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First CFD with Flowgy


First of all, what is Flowgy? Flowgy is a software dedicated for CFD of the nasal cavity with tools for virtual surgery. In this article, I will compare the results that I got with my industrial software (Onshape and Simscale) and the results with Flowgy. I would like to thank Pr Manuel Burgos for loaning me the software and answering all my questions.

Simscale - streamlines - left side
Flowgy® www.flowgy.com - streamlines - left side

I set the max speed at 3,25 m/s in both software. We can see the same thing, most of the airflow passes through the middle meatus. Note that on Flowgy I just showed the airflow in the left nasal cavity to see more clearly what is going on.

Cuts - Velocity

Simscale - cuts view - max velocity 3,5 m/s (red)
Flowgy® www.flowgy.com - cuts view - max velocity 2,5m/s (red)

The main difference in the two views is the max speed, it is set at 3,5 m/s in Simscale and 2,5 m/s in Flowgy because I was not able to set 3,5m/s in Flowgy. But we can roughly see the same thing, the speed of the airflow is very lower in the inferior meatus. It's reassuring to see the same thing because it means that the 3d model I drew of my nasal cavity was quite accurate.

Wall Shear Stress

Now the really interesting thing in Flowgy is that there are other data available, one of them that is particularly interesting in the ENS context is the Wall Shear Stress (WSS). I already mentioned WSS in other articles. I will explain a bit more about what WSS is and why it is particularly interesting data in the ENS context. WSS is the pressure exerted by the airflow to the walls, the unit is the Pascal (Pa). The higher the gradient of velocity near the wall the higher the WSS. It is an important value because it is the WSS that gives the airflow sensation.

Flowgy® www.flowgy.com - left side - Wall Shear Stress - max pressure 1 Pa (red)
Flowgy® www.flowgy.com - cuts view - Wall Shear Stress - max pressure 1 Pa (red)

The pressure higher than 1 Pa is represented in red. We can see that the max WSS is located mostly in the anterior part and also in the middle meatus which corresponds to the velocity of the airflow. So we want to have a better distribution of the WSS between the middle and inferior meats. This is what I will try to do with virtual implants in the next article.

Airflow humidity

Flowgy® www.flowgy.com - cuts view - mini humidity 70% (blue)

In this view is represented the humidity of the airflow, we can of course see that it increases as it passes through the nasal cavity. We can see that part of the airflow is at 92% humidity in the last cut. The values are certainly not very precise. By default in the simulation parameters, the mucosa is at 100% humidity which is a little optimistic given that we often have the mucosa dry because of the ENS. At the same time, the value of the inspired air is set to 20% humidity which is pessimistic because often the outside air is more humid than this. What will be interesting is the comparison before/after the virtual implants so the input parameters are not so important.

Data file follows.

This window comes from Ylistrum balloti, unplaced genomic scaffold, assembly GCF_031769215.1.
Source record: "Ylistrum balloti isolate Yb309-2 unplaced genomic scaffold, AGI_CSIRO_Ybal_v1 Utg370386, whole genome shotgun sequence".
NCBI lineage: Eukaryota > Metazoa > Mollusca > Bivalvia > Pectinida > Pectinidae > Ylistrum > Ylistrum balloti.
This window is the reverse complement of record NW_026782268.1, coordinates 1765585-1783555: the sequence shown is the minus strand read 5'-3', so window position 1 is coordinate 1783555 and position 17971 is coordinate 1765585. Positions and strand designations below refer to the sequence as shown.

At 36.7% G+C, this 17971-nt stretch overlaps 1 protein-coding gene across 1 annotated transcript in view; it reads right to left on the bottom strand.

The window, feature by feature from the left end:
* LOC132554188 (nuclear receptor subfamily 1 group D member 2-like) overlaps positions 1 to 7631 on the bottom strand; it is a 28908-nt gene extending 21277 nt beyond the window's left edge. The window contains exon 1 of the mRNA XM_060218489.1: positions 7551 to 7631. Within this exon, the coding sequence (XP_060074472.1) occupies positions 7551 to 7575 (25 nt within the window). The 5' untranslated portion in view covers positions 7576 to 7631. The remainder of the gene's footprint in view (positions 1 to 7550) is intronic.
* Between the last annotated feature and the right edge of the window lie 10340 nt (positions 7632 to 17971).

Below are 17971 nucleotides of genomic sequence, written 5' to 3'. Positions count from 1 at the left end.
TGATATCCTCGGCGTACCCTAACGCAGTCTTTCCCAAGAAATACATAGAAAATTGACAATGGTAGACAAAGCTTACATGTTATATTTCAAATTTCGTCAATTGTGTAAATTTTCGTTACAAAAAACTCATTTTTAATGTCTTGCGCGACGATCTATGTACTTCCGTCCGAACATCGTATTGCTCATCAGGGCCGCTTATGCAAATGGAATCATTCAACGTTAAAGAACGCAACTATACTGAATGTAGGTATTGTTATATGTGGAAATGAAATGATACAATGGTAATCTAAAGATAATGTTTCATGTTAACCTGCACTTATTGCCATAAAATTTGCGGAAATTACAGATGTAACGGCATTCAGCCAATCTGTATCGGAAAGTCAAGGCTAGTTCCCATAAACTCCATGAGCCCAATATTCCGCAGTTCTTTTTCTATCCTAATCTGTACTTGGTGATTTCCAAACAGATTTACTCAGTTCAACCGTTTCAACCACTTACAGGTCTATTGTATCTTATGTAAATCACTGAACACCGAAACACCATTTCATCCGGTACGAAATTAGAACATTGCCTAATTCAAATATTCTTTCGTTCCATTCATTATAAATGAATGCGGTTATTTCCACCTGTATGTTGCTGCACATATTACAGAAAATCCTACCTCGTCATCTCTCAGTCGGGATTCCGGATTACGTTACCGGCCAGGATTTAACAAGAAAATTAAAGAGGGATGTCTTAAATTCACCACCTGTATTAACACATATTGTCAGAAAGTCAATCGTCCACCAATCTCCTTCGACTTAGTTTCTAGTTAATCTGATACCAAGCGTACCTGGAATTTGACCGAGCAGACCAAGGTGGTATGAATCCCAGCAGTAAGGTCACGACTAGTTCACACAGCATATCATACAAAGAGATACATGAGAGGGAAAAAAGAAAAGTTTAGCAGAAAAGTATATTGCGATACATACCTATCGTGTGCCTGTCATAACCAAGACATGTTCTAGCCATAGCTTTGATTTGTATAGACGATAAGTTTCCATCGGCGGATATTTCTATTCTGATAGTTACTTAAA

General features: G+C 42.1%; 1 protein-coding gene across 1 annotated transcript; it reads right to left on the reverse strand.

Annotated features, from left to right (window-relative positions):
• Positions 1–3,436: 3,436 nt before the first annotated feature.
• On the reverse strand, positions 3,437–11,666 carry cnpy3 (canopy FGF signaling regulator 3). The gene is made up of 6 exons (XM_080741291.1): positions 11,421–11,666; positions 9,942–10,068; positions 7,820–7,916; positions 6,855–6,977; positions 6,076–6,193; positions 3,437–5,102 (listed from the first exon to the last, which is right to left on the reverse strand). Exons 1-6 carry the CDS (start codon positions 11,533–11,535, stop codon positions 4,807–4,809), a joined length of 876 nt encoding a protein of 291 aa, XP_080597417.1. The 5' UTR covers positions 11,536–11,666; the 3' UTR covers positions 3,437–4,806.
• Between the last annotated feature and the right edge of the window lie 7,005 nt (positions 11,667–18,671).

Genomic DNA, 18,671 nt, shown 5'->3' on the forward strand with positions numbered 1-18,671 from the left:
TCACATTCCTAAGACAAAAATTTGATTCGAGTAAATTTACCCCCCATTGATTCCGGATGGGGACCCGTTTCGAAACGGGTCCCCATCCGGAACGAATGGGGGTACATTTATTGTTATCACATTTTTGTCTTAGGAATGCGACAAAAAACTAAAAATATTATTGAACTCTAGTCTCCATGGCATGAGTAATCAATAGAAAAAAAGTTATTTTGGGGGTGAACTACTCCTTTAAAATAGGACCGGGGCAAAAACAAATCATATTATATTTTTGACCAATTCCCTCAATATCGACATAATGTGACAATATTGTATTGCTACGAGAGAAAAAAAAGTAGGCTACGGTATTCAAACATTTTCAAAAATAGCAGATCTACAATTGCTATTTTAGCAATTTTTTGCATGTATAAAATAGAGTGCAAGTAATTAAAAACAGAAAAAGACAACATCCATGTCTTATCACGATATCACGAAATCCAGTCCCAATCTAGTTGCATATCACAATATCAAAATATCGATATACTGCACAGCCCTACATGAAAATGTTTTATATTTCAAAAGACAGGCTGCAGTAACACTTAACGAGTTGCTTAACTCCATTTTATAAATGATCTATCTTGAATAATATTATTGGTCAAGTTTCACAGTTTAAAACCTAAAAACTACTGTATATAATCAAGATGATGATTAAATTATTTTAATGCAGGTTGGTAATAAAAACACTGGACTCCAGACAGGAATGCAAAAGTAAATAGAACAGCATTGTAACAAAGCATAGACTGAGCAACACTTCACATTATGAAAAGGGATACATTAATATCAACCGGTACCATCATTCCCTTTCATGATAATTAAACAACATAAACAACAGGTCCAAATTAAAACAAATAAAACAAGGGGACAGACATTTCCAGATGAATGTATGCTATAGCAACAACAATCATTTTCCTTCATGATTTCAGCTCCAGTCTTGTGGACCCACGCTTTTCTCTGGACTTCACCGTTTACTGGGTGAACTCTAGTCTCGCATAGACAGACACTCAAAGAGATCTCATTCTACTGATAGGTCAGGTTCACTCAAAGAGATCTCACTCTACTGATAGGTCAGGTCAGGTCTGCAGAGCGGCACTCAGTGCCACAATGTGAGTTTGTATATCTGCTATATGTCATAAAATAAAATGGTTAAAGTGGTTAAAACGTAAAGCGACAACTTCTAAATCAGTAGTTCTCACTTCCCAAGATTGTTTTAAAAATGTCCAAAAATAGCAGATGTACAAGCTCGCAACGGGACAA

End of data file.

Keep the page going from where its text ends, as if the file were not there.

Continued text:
Airflow temperature

Flowgy® www.flowgy.com - cuts view - mini temperature 300°K (blue)

Same thing here with the temperature of the airflow, in the simulation parameters the mucosa is set at 309,65°K which is 36,65°C. The inhaled air is set at 21,15°C. The temperature of the mucosa is also maybe a little optimistic in the context of ENS. I think the entrance to the nose is colder than that due to the lack of mucosa. But I can't quantify it and it will depend on the aggressiveness of the turbinectomy. In this illustration, the minimum temperature is set at 300°K (27°C) in blue.

Conclusion, what’s next?

Flowgy gives us really interesting data which will be valuable to compare before and after the addition of virtual implants. I'll talk about it in the next article, but I think it's no longer possible to do nose surgery in 2022 without first having done a virtual surgery to see what it will give in terms of airflow, WSS, etc …
Now I will try to design virtual implants in order to improve airflow distribution, WSS distribution, etc …

3 comments on “First CFD with Flowgy”

  1. Can the change of the shape of the septum contribute to the air flow quality that is introduced, I noticed when I drop my spetum and force it down I have more resistance. Is that a thing or am I just imagining it. I did have turbinate cauterization but it was very minimal, when I saw the scan it was a slight change in size. I know that could be the contributor but I also noticed that my nasal spetum and cartage moved upwards.

  2. Excellent research that is very helpful clinically. I am interested to see if you can recommend the smallest implant that leads to the greatest impact and its proper location for placement.

  3. Hello, are you really Dr Das ?
    It is not a simple question.
    As I said in the article, I designed the implants to have about 3 mm between each wall in order to try to distribute the airflow and the WSS. Smaller implants will surely cause less Wall Shear Stress in the implanted region and of course decrease the cross-sectional area less which can pose a problem for nasal resistance. Also I tried to have a stable cross-sectional area all along the nasal cavity in order to try to distribute the WSS all along. I also think that the implants should be designed according to the case and the symptoms.

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